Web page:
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Festivals and Events in Albuquerque

TIME : 2016/2/16 15:53:36
Girls in traditional dress with skull facepaint walk down in the street in the Marigold Parade.

Albuquerque’s Marigold Parade celebrates Mexico’s Day of the Dead. Photo © Larry Lamsa, licensed Creative Commons Attribution.

Map of Albuquerque, New Mexico


The city’s biggest annual event is the Albuquerque International Balloon Fiesta (505/821-1000), nine days in October dedicated to New Mexico’s official state aircraft, with more than 700 hot air balloons of all colors, shapes, and sizes gathering at a dedicated park on the north side of town, west of I-25. During the fiesta, the city is packed with “airheads,” who claim this is the best gathering of its kind in the world. If you go, don’t miss an early-morning mass ascension, when the balloons glow against the dark sky, then lift silently into the air in a great wave. Parking can be a nightmare—take the park-and-ride bus, or ride a bike (valet parking available!).

In April is the equally colorful Gathering of Nations Powwow (505/836-2810), the largest tribal get-together in the United States, with more than 3,000 dancers and singers in full regalia from over 500 tribes crowding the floor of the University Arena. Miss Indian World earns her crown by showing off traditional talents such as spearfishing or storytelling.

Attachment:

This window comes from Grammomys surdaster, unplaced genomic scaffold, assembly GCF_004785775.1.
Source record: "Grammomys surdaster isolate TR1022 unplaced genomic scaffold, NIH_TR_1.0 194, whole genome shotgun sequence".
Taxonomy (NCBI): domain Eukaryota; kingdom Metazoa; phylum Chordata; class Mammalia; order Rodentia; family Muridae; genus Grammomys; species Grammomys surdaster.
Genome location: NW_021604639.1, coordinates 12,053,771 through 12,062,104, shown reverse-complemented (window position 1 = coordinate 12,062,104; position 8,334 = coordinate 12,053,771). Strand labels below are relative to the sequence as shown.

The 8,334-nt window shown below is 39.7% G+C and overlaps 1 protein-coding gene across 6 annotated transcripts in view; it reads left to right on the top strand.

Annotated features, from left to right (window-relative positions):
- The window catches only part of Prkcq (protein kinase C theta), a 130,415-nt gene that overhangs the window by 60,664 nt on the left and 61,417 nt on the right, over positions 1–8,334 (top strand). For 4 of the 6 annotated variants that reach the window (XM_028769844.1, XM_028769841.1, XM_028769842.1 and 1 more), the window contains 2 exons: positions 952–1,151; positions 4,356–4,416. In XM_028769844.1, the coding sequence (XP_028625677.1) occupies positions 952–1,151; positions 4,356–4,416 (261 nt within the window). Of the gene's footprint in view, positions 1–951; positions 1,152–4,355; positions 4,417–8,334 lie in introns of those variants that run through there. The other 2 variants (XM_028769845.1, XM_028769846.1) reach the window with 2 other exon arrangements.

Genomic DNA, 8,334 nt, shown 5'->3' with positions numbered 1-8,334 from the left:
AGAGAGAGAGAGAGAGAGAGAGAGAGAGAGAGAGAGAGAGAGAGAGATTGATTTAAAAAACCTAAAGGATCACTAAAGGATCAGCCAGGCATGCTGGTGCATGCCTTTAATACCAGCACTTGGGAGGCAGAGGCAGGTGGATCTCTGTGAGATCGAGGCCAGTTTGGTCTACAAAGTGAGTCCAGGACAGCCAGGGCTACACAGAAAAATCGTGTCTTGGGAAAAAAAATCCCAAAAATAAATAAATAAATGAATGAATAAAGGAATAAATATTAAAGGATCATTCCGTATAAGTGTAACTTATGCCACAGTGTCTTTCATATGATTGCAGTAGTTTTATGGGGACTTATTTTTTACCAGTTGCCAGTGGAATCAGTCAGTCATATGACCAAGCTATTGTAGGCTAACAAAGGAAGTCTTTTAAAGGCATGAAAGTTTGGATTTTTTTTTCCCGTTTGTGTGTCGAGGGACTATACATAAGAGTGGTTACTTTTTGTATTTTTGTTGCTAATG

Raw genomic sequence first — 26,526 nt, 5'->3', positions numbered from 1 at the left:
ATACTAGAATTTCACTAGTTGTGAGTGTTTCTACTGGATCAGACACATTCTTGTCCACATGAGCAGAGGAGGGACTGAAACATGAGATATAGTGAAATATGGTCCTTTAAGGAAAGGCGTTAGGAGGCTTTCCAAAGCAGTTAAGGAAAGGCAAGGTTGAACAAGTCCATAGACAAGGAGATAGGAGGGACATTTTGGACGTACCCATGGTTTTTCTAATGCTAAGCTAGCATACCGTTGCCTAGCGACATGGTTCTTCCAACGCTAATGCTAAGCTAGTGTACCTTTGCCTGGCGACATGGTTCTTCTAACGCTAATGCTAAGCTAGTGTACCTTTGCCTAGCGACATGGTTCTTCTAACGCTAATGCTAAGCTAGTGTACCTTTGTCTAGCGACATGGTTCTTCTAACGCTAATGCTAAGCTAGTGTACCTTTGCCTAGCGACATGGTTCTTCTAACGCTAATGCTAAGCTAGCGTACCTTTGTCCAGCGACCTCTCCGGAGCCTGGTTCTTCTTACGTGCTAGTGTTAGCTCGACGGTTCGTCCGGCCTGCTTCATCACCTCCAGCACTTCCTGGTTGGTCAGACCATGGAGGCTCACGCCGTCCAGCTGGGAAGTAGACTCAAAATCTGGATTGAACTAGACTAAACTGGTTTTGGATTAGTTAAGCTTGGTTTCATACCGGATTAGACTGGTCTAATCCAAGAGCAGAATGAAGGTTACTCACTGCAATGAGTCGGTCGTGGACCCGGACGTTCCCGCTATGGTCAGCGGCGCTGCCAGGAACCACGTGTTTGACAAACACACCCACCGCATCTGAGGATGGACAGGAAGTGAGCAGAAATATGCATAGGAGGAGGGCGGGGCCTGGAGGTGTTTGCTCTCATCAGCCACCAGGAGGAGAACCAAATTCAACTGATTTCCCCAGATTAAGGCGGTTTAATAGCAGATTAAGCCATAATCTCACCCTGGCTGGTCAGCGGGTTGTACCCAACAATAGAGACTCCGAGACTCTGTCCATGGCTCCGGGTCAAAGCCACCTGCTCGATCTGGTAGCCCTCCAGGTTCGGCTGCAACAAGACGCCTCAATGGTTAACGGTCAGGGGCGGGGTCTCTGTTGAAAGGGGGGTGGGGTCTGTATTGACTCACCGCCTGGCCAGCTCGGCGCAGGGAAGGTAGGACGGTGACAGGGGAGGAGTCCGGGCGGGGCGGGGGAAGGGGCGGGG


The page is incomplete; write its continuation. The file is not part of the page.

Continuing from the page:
Labor Day weekend is dedicated to the New Mexico Wine Festival (505/867-3311), in Bernalillo. It’s well attended by a wide swath of Burqueños; the Rail Runner train runs on a special schedule, sparing stress on designated drivers.

Just after Labor Day, the state’s agricultural roots get their due at the New Mexico State Fair, two weeks of fried foods and prizewinning livestock. It’s the usual mix of midway craziness and exhibition barns, along with really excellent rodeos, which often end with shows by country music legends.

Around November 2, don’t miss the Marigold Parade (505/363-1326), celebrating the Mexican Day of the Dead. The parade through the South Valley is a procession of skeletons and cars bedecked in flowers.

Excerpted from the Ninth Edition of Moon New Mexico.